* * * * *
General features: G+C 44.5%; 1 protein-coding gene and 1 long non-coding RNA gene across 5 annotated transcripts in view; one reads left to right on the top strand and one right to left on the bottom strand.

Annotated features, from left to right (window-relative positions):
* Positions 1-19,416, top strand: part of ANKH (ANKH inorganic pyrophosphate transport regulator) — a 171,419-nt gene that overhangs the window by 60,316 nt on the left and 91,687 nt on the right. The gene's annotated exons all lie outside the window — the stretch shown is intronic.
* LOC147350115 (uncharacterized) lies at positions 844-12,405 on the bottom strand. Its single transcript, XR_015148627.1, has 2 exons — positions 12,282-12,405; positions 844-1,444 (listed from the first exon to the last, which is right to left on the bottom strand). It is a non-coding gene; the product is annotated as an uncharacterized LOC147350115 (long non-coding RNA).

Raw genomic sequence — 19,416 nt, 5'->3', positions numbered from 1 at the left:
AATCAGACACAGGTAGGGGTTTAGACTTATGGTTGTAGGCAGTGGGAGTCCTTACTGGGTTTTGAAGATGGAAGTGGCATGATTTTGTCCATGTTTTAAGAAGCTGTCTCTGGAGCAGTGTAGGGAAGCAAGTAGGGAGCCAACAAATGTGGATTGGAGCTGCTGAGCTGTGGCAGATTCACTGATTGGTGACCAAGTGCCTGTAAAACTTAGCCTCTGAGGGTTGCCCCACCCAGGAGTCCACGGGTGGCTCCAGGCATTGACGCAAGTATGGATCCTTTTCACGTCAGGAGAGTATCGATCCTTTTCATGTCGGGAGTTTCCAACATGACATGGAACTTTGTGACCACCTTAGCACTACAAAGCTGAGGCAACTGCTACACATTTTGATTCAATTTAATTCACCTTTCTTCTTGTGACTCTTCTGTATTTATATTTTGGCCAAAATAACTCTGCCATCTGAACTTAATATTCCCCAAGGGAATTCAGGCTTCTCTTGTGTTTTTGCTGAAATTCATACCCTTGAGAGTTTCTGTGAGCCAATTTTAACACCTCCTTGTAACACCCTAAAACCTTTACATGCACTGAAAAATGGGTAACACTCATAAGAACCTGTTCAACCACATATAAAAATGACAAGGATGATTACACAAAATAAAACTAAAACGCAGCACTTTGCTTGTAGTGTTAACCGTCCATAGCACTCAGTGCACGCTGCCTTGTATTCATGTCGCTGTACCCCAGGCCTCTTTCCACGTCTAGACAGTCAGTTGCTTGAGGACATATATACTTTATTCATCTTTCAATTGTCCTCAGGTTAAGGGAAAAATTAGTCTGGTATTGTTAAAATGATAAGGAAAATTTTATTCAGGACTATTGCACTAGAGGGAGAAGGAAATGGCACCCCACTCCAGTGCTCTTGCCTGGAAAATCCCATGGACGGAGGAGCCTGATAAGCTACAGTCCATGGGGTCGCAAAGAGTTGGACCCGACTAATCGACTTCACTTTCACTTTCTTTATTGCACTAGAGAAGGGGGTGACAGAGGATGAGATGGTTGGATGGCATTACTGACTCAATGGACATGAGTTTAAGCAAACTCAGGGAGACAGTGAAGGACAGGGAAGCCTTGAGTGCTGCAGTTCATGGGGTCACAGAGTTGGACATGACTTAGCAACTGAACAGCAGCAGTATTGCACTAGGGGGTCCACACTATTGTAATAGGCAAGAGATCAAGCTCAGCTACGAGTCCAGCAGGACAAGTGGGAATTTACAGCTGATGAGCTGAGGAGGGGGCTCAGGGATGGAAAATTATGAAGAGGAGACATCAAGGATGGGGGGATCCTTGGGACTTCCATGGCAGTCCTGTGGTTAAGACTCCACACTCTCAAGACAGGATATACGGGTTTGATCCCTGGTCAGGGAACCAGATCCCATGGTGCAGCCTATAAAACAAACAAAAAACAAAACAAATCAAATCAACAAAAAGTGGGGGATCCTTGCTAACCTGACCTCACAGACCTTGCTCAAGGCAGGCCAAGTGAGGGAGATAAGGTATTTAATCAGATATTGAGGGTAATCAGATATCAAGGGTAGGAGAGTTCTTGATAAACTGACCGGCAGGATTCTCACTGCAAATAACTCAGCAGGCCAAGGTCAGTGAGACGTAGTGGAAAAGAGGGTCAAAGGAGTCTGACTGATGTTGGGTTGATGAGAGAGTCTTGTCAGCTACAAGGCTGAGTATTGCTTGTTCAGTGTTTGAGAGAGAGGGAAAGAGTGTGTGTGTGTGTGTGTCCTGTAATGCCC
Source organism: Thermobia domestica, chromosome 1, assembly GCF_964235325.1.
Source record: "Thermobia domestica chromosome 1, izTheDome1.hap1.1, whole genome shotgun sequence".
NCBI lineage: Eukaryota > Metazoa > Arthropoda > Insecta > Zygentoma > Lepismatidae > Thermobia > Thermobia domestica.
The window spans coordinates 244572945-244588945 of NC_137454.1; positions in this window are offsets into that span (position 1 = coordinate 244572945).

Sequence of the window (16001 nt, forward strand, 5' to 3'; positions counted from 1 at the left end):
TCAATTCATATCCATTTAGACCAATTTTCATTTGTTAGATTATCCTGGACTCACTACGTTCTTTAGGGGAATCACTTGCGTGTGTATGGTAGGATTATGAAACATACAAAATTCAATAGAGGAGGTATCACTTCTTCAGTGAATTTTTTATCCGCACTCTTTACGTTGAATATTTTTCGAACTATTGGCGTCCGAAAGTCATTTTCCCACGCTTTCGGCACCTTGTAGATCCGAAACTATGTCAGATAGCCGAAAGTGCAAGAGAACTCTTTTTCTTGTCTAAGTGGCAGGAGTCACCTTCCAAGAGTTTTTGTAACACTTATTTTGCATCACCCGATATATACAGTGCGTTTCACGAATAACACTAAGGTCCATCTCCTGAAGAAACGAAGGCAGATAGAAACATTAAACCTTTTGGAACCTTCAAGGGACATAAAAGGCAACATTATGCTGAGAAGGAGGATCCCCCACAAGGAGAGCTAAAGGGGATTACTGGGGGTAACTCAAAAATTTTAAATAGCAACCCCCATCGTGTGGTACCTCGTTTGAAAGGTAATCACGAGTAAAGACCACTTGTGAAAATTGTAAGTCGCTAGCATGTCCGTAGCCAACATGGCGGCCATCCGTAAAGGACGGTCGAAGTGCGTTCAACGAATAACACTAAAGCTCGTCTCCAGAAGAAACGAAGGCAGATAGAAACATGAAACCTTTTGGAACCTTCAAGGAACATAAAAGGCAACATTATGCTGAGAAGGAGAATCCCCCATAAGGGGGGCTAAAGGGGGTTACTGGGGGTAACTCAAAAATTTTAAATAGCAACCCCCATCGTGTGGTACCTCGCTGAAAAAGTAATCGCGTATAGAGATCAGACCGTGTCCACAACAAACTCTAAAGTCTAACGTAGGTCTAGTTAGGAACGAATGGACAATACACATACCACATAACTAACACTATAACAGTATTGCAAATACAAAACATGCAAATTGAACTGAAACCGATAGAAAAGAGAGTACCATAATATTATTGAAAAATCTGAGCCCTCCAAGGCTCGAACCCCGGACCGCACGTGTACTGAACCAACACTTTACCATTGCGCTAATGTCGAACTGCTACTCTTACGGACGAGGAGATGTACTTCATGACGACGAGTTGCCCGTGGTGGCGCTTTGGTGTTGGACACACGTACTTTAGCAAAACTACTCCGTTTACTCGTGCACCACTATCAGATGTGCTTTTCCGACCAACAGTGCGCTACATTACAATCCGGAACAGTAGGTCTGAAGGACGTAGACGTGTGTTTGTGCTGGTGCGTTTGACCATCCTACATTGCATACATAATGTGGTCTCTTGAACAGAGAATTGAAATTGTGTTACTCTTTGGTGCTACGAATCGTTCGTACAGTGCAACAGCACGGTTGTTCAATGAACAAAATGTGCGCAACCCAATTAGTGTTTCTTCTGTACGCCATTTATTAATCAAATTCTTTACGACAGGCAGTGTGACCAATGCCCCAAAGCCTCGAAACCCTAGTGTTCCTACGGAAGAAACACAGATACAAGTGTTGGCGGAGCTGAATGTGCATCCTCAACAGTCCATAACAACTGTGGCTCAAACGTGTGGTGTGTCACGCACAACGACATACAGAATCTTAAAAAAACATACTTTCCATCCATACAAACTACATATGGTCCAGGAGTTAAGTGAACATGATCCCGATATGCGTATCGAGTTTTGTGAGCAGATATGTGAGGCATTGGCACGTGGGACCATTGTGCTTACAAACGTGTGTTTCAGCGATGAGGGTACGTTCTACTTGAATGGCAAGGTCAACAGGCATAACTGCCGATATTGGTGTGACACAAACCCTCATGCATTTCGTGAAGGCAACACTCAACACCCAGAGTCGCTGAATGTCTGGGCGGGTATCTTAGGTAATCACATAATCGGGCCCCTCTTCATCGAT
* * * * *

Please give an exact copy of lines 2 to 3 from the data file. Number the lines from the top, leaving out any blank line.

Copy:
Annotated features, from left to right (window-relative positions):
* Positions 1-19,416, top strand: part of ANKH (ANKH inorganic pyrophosphate transport regulator) — a 171,419-nt gene that overhangs the window by 60,316 nt on the left and 91,687 nt on the right. The gene's annotated exons all lie outside the window — the stretch shown is intronic.